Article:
A. E. Kenney
GRANTSVILLE - - W. VA.
LORENZ C. HAMILTON
Grantsville • • West Virginia
Elliott Chenoweth Robert F. Kidd
Grantsville, W. Va. Glenville, W. Va.
CHENOWETH & KIDD
GRANTSVILLE WEST VIRGINIA
Practice in all the Courts of the State.
Citizens’ Phone. L. K. Phone.
GRANTSVILLE WEST VIRGINIA
A. G. MATHEWS
Bank of Grantsville Building
GRANTSVILLE WEST VIRGINIA
ATTORNEY-AT-LAW AND JUSTICE
OF THE PEACE
Collections a Specialty.
MINNORA - - WEST VIRGINIA
J. A. Morford
PHYSICIAN AND SURGEON
Office in Bank of Grantsville Building
GRANTSVILLE, WEST VIRGINIA
All calls promptly answered.
dr! ray morford
Office In Bank of Grantsville Building
Citizens’ Phone in Office
GRANTSVILLE WEST VIRGINIA
DR. H. A. PRICE
619j/2 MARKET STREET
PARKERSBURG, W. VA.
Dr. L. A. Hicks
Veterinary Physician and Surgeon
Calls Answered Promptly.
Judge Circuit Court, W. H. O'Brien,
Ripley, W. Va.
Clerk Circuit Court, L. L. Ferrell,
Grantsville, W. Va.
Prosecuting Attorney, I.orentz C.
Hamilton, Grantsville. W. Va.
President County Court, C. P. G.
Haught, Sycamore, W. Va.
Commissioners County Court, C. A.
Witt. Grantsville, W. Va., and R. A.
Board, Cremo, W. Va.
Clerk County Court, S. T. Waldo,
Grantsville, W. Va.
Sheriff, George A. Richards, Grants
ville. W. Va.
Assessor, Creed Yoak, Millstone. W.
Surveyor, Dwight Shock, PennBboro,
Superintendent Free Schools, T. C.
Cain, Bighend, W. Va.
TERMS OF COURT
Circuit Court, third Tuesday in
April, August and November.
County Court, first Monday in Jan
uary, April, July and November.
Do You Need Any
|If So, Send or Phone
Um Your Order NOW
If you believe in home
trade— in a home newspaper
— in boosting your town —
advertise in this paper
We can also do your job
work quickly and satisfactorily
mill itufr.vik, »i.
You Say You Can’t j|
That's what others have
said and all of a sudden
found some competitor
was doing what they
thought they couldn't do.
And getting away with it.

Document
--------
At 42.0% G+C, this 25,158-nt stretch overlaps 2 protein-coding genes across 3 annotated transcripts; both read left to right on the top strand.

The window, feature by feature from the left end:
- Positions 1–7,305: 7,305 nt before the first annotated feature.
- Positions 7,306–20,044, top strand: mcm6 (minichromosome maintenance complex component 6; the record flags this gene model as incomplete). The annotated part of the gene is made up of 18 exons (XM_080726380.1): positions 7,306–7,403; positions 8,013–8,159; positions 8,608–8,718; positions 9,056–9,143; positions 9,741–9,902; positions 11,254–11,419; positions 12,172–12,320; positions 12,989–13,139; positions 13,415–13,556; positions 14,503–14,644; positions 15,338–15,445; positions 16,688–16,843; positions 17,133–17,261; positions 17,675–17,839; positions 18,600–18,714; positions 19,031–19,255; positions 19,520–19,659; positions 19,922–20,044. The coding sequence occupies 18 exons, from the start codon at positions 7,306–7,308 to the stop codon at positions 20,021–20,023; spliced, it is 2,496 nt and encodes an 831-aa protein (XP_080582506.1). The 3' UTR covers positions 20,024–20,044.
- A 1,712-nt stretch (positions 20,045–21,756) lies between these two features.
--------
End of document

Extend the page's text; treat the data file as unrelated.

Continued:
Get the bulge on your
competitors by telling
your story in an attractive
manner so it will be read.
You'll get the results.
We Are Anxious to Help
WAR SUPPLIES FOR HIGHWAYS
So Far Approximately $150,000,000
Worth of Surplus Material Has
(Prepared by the United States Department
Approximately $150,000,000 worth of
surplus war materials, turned over by
the War department to the Depart
ment of Agriculture, were distributed
through the bureau of public roads to
the vurious states for road-building
purposes up to November 1 last.
Under the Wadsworth-Kahu bLll this
surplus war material is sent to the
states with the sole provision that It •
be used only for road-building pur
poses. A vast accumulation of ma
chinery. equipment, supplies and mo
tor vehicles that was to have been
used In France has thus been diverted j
to a useftil peace-time purpose.
Included in the supplies distributed |
among the states are 27,108 motor
vehicles, mostly trucks; 172 locomo- 1
tives of various sizes; 25,000 gross
tons of rails; more than 4.500.000
pounds of powder; and nearly 10,000 j
tons of TNT.
A compilation showing total deliv
eries of war material to the various '
states up to July 1, lust, places (lie
value of machinery, equipment and
supplies so delivered at $30,048,779; of ;
motor vehicles, $74,730,568; and of
spare parts, at $11,731,424. The total
value of deliveries to the states up to
that date was $117,110,771. That tig- |
tire did not Include material1 to the
value of approximately $11,000,000,
which was retained by the Department
of Agriculture, largely for forest road
Army Sectional Bridge Erected Over
Davidson River, Plsgah National
work, which Is not done by the states.
Also, It is believed that the states have
received, in addition to the amount
above mentioned, approximately $5,
000,000 worth of material shipped by
the War department from the various
army camps and not reported by the j
states as delivered.
The value of deliveries of surplus
war material for road-building pur
poses to the states is in detail us fol
Alabama .$ 2,587,740
Arizona . 2,041,401
Arkansas . 2,025,000
California . 8,687.500
Colorado . 2,627,640
Connecticut . 643,500
Delaware . 412^600
Florida . 1,483,900
Georgia . 4,271.600
Idah<> . 1.474,000
Illinois . 5.462.000
Indiana . 2,942.920
InM . 2.871,000
Kansas . 2,691,600
Kentucky . 2,011,900
I*ouliilana . 1,472,100
Maine . 973.500
Maryland . 1,066.160
Massachusetts . 899,800
Michigan . 4.648,320
Minnesota . 3,190,100
Mississippi . 3,273,320
Missouri . 3.669!%t0
Montana . 2,400,400
Nebraska . 3,847,660
Nevada . 1,182,300
New Hampshire. 412,500
New Jersey. 1,657,900
New Mexico. 2,133,440
New York. 6.919.520
North Carolina. 3,003.920
North I>akotA. 1.447,360
Dhio . 4,194,900
Oklahoma . 2,112,000
Oregon . 1,662,000
Pennsylvania . 4.384,600
Hhode irland. 229,900
South Carolina. 1,768,820
South Dakota. 2.3*S,900
Tennessee . 3.156,500
Texas . 7,101,240
Utah . 1,333.500
Vermont .. 529.100
Virginia . 2,990.400
Washington . 1.391.500
West Virginia. 2,251,400
Wisconsin . 3,942,000
Wyoming . 1.230,900